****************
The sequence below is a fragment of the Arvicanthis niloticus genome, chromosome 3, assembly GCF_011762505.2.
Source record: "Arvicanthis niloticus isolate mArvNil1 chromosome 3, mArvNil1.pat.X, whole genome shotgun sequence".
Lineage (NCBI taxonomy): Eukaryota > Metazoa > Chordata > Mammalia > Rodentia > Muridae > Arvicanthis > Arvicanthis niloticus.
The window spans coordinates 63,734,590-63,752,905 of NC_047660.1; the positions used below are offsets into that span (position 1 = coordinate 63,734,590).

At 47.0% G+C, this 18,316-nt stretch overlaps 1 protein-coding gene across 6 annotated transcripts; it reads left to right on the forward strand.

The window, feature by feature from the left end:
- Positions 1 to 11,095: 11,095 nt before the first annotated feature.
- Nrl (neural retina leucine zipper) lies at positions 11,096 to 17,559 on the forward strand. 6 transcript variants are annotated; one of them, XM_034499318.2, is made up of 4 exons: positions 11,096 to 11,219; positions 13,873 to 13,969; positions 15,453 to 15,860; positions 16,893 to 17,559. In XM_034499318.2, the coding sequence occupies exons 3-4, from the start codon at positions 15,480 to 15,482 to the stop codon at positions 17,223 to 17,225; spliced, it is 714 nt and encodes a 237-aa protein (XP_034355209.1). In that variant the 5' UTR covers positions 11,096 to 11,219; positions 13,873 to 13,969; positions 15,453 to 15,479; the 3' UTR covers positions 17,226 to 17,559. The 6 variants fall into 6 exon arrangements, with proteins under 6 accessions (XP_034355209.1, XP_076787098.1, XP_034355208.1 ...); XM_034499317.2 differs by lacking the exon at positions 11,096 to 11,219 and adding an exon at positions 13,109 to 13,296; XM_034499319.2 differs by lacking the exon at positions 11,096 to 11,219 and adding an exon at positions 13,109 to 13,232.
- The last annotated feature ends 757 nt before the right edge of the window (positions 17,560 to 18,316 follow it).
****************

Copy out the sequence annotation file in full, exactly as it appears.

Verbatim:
The sequence below is a fragment of the Arvicanthis niloticus genome, chromosome 3, assembly GCF_011762505.2.
Source record: "Arvicanthis niloticus isolate mArvNil1 chromosome 3, mArvNil1.pat.X, whole genome shotgun sequence".
Lineage (NCBI taxonomy): Eukaryota > Metazoa > Chordata > Mammalia > Rodentia > Muridae > Arvicanthis > Arvicanthis niloticus.
The window spans coordinates 63,734,590-63,752,905 of NC_047660.1; the positions used below are offsets into that span (position 1 = coordinate 63,734,590).

At 47.0% G+C, this 18,316-nt stretch overlaps 1 protein-coding gene across 6 annotated transcripts; it reads left to right on the forward strand.

The window, feature by feature from the left end:
- Positions 1 to 11,095: 11,095 nt before the first annotated feature.
- Nrl (neural retina leucine zipper) lies at positions 11,096 to 17,559 on the forward strand. 6 transcript variants are annotated; one of them, XM_034499318.2, is made up of 4 exons: positions 11,096 to 11,219; positions 13,873 to 13,969; positions 15,453 to 15,860; positions 16,893 to 17,559. In XM_034499318.2, the coding sequence occupies exons 3-4, from the start codon at positions 15,480 to 15,482 to the stop codon at positions 17,223 to 17,225; spliced, it is 714 nt and encodes a 237-aa protein (XP_034355209.1). In that variant the 5' UTR covers positions 11,096 to 11,219; positions 13,873 to 13,969; positions 15,453 to 15,479; the 3' UTR covers positions 17,226 to 17,559. The 6 variants fall into 6 exon arrangements, with proteins under 6 accessions (XP_034355209.1, XP_076787098.1, XP_034355208.1 ...); XM_034499317.2 differs by lacking the exon at positions 11,096 to 11,219 and adding an exon at positions 13,109 to 13,296; XM_034499319.2 differs by lacking the exon at positions 11,096 to 11,219 and adding an exon at positions 13,109 to 13,232.
- The last annotated feature ends 757 nt before the right edge of the window (positions 17,560 to 18,316 follow it).